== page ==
P729: Using time efficiently in the biochemistry lab

Author: Emily J. Ragan, Metropolitan State University of Denver, USA


Date: 8/6/14

Time: 9:35 AM9:55 AM

Room: LOH 174

Related Symposium: S54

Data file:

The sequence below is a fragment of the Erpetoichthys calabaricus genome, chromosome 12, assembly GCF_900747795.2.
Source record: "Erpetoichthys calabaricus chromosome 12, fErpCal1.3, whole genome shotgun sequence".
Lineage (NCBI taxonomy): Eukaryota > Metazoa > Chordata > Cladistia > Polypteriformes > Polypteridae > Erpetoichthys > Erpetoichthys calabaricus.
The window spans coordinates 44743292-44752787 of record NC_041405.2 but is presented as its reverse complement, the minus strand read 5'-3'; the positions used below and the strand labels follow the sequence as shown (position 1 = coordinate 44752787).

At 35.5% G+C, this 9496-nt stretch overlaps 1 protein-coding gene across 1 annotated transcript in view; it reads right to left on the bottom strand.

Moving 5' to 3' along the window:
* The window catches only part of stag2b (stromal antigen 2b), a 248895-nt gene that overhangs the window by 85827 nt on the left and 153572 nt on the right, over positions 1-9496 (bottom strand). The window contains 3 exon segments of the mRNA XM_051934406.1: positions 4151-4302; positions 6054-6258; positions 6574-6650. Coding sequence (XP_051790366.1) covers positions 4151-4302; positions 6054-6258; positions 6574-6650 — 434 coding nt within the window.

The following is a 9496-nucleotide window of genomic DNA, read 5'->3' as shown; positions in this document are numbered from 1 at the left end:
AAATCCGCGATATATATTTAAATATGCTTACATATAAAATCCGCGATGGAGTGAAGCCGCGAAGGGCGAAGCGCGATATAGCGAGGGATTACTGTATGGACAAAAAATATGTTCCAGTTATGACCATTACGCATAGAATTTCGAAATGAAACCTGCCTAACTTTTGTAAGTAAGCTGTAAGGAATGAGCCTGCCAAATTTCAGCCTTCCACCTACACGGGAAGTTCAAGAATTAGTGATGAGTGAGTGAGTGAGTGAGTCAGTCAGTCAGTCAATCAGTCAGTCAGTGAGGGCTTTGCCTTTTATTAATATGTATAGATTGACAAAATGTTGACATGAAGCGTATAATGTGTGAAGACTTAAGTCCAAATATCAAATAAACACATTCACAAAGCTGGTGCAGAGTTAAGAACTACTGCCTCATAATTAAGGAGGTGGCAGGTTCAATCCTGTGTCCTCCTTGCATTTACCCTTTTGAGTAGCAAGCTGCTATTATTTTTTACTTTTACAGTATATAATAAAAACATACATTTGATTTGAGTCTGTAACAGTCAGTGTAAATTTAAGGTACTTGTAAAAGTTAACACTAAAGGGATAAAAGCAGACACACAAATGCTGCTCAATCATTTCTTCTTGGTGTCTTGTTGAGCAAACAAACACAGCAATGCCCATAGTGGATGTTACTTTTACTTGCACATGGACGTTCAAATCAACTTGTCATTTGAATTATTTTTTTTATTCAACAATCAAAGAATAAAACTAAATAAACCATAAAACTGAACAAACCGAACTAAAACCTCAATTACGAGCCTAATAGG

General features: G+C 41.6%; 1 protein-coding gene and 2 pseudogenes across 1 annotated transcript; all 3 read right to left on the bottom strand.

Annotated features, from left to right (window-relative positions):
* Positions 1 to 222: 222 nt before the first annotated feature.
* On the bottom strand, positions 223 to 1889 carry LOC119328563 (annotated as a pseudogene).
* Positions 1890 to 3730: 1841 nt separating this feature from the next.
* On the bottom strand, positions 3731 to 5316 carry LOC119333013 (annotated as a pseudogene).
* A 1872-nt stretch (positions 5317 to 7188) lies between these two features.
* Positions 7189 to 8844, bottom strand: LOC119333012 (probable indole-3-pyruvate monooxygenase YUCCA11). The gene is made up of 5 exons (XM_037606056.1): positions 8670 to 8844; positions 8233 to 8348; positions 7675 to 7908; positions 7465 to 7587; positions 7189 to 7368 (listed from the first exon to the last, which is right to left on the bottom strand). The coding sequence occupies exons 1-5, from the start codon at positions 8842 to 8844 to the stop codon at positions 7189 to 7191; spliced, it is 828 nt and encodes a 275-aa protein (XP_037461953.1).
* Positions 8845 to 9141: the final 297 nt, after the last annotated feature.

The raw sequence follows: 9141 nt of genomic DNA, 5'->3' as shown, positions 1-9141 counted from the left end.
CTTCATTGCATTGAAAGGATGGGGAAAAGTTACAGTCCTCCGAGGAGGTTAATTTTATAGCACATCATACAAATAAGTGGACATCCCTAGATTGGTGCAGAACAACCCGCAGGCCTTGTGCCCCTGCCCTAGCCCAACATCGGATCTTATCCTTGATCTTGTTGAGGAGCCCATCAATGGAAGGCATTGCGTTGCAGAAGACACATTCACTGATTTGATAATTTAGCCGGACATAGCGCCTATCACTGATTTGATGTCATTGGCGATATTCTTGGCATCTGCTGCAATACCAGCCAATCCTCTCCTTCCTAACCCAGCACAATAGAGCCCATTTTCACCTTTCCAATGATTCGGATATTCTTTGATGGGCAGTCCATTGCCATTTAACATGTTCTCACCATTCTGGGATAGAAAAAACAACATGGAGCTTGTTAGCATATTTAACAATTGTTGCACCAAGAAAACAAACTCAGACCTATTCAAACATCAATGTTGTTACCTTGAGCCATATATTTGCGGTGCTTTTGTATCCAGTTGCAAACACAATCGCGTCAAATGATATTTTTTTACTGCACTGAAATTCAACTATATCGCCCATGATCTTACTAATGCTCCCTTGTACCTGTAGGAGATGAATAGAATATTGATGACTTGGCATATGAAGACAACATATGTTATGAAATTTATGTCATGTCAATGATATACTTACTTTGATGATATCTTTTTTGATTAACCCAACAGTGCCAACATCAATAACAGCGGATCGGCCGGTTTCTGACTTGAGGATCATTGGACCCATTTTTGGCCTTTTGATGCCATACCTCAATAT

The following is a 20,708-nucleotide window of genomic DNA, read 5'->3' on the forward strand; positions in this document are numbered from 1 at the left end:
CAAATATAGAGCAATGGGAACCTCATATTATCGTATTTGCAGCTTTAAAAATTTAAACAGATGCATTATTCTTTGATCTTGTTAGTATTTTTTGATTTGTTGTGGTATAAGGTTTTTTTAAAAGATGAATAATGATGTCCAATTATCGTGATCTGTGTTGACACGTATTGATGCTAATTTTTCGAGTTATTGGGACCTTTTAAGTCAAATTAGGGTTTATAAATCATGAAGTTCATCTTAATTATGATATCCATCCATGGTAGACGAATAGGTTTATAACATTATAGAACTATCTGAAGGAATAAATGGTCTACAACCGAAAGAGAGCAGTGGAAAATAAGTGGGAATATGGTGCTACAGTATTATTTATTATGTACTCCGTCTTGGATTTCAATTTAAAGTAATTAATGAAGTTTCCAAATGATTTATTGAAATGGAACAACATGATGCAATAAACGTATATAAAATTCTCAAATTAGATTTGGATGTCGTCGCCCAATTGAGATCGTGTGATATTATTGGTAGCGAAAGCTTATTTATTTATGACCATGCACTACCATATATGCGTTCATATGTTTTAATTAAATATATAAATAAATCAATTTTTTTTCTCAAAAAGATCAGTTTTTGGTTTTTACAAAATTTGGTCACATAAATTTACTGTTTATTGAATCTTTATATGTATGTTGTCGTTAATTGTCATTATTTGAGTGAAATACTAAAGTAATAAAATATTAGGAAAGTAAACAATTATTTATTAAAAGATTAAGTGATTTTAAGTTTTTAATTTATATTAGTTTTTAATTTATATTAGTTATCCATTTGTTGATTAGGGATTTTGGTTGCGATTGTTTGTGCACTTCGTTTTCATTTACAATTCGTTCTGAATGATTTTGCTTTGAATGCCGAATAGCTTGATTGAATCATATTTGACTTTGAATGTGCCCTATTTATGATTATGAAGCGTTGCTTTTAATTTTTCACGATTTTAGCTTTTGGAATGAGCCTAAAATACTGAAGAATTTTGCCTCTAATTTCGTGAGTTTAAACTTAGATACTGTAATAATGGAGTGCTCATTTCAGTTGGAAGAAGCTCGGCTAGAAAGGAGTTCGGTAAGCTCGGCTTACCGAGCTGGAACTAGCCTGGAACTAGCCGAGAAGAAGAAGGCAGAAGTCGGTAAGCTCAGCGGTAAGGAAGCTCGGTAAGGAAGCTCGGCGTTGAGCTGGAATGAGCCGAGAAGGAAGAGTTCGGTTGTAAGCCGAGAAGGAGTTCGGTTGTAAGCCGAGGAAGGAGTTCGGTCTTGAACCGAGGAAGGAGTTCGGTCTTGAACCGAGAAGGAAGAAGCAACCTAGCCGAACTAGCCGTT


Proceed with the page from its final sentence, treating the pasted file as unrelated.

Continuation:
Polymerase chain reaction, agarose gel electrophoresis, and SDS-polyacrylamide gel electrophoresis are a few of the many biochemical techniques that have a lot of “downtime” while the technique is being performed. At Metropolitan State University of Denver I have been experimenting with additional assignments that reinforce lab concepts and that fit in these short times. My goal is to enrich the student experience and make more efficient use of our lab time. Students struggled in writing their first laboratory report, which was over 4-6 weeks worth of material and in the style of a Biochemistry journal paper. To address the challenge, I introduced an additional discussion of lab report expectations during one session and a mandatory peer-review of a draft of the lab report the week before its final due date, using the same rubric I would use for grading. Another activity was for students to research commercially available recombinant proteins and give a short (5 min) in-class presentation on their findings. This guided research activity helped students as they wrote introduction and discussion sections of their reports. My observations have been that these small scaffolding activities helped students make sense out of our lab work and prepare higher quality lab reports. I will discuss my experiences and generate a short discussion about transfer of this type of activity to other biochemistry lab courses.